Written by IEEE | August 6, 2020   |   Updated: November 11, 2020

This is the third in a series of articles highlighting new tools and resources offered by IEEE in support of the Open Science movement.

COVID-19 isn’t stopping technologists from designing research and dataset projects — it’s actually driving the innovation of new and exciting ways for collaboration — and IEEE DataPort is helping them along the way. IEEE DataPort is an accessible online data platform that allows users to store, search, access and manage datasets up to 2TB across a broad scope of topics. This IEEE platform also helps technologists analyze datasets while supporting Open Data initiatives that keep referenceable data available for reproducible research.

We connected with three technologists currently using IEEE DataPort to learn how the platform has helped them move forward with their data collection and research.

1. Research Tracks COVID-19 Real-Time Communications

Rabindra Lamsal has released five sets of data to IEEE DataPort, with the majority focused on studying how much real-time information and language around the pandemic is being used on the social media platform, Twitter.

“Out of these five, Coronavirus (COVID-19) Tweets Dataset [1] and Coronavirus (COVID-19) Geo-tagged Tweets Dataset [2] have more than 59,000 and 12,000 accesses respectively,” says Lamsal. “Both of these datasets contain tweet IDs and respective sentiment scores for each tweet ID. These datasets are being used by thousands of technical and non-technical (social science) researchers worldwide.”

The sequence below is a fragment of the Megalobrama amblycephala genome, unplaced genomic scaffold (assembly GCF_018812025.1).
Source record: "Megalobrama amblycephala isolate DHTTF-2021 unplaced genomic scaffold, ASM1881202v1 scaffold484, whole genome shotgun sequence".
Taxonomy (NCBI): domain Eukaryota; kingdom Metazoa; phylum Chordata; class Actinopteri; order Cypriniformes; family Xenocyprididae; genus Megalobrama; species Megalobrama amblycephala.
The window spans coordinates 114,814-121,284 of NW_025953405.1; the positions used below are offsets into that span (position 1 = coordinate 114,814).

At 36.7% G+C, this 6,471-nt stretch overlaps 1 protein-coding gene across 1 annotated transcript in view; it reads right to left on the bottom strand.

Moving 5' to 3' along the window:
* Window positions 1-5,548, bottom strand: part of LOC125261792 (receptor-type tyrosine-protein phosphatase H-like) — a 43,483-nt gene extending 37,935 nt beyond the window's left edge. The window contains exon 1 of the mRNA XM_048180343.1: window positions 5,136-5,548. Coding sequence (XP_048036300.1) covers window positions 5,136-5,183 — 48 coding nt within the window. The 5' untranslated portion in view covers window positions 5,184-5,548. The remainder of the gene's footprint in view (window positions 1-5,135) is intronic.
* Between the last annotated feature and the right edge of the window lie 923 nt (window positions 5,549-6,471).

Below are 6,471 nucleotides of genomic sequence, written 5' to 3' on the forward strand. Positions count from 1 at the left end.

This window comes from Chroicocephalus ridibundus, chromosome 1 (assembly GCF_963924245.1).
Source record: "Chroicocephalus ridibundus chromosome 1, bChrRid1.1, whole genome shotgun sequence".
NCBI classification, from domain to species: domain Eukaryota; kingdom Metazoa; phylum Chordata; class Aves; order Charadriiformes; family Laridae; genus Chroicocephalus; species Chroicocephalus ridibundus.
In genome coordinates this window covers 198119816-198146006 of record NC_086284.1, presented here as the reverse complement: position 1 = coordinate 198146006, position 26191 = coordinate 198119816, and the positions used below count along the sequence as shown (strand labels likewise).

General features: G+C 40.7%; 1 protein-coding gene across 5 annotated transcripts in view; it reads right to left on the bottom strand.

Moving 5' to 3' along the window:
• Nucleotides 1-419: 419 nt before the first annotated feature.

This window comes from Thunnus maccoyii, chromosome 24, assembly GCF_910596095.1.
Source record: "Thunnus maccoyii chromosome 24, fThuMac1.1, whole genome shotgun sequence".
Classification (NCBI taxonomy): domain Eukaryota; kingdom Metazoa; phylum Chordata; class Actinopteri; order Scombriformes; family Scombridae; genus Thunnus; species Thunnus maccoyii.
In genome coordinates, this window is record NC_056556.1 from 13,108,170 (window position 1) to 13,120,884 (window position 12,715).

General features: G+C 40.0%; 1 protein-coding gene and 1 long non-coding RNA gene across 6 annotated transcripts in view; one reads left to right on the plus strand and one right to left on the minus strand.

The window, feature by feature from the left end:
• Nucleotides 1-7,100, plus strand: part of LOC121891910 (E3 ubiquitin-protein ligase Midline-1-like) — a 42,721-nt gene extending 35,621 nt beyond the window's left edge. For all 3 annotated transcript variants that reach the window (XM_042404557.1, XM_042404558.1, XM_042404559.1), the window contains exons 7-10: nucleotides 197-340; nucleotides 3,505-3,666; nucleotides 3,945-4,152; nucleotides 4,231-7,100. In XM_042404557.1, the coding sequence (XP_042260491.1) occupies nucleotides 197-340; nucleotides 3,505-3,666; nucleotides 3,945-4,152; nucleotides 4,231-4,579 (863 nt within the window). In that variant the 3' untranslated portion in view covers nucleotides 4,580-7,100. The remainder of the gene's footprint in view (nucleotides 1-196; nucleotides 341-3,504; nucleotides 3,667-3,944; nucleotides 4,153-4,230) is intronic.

Lamsal chose IEEE DataPort because, “I strongly support the idea of having healthy communication with the dataset owner to understand the data completely. And I find IEEE DataPort is nailing this point.”

2. Datasets for Cybersecurity of IoT Networks

Hyunjae Kang is working on research to detect IoT intrusions by analyzing network packets.

“In order to conduct the research, it was necessary to collect packets generated by the actual IoT device, as well as packets generated during the process of attacking the devices,” says Kang. “Ultimately, the dataset was used to extract features from traffic and create a deep-learning based detection model.”

Kang chose DataPort because, “the formal citation phrase including digital object identifier (DOI) provided by IEEE Dataport helped our project to meet [certain] goals such as number of citation records. As a person who studies security models based on deep learning, we felt that there are [few] open datasets in the field of cybersecurity. We wanted to give a little help to other cybersecurity researchers.”

3. Understanding Diabetic Retinopathy Imaging

Prasanna Porwal created the Indian Diabetic Retinopathy Image Dataset (IDRiD) as a part of a Ph.D. project. Diabetic retinopathy is an eye condition that can cause loss of vision and blindness in people who have diabetes. According to the project description, the dataset can be used “for development and evaluation of image analysis algorithms for early detection of diabetic retinopathy.”

“Relevant data and ground truths are essential for the development, evaluation and comparison of automated algorithms,” says Porwal. “We created this dataset as a first step to attaining our research objectives.”

DataPort has helped Porwal because, “The popularity of IEEE has helped with increasing visibility of our work by making data available to researchers on a common data-sharing platform.”

Learn more about IEEE DataPort and how to get involved.


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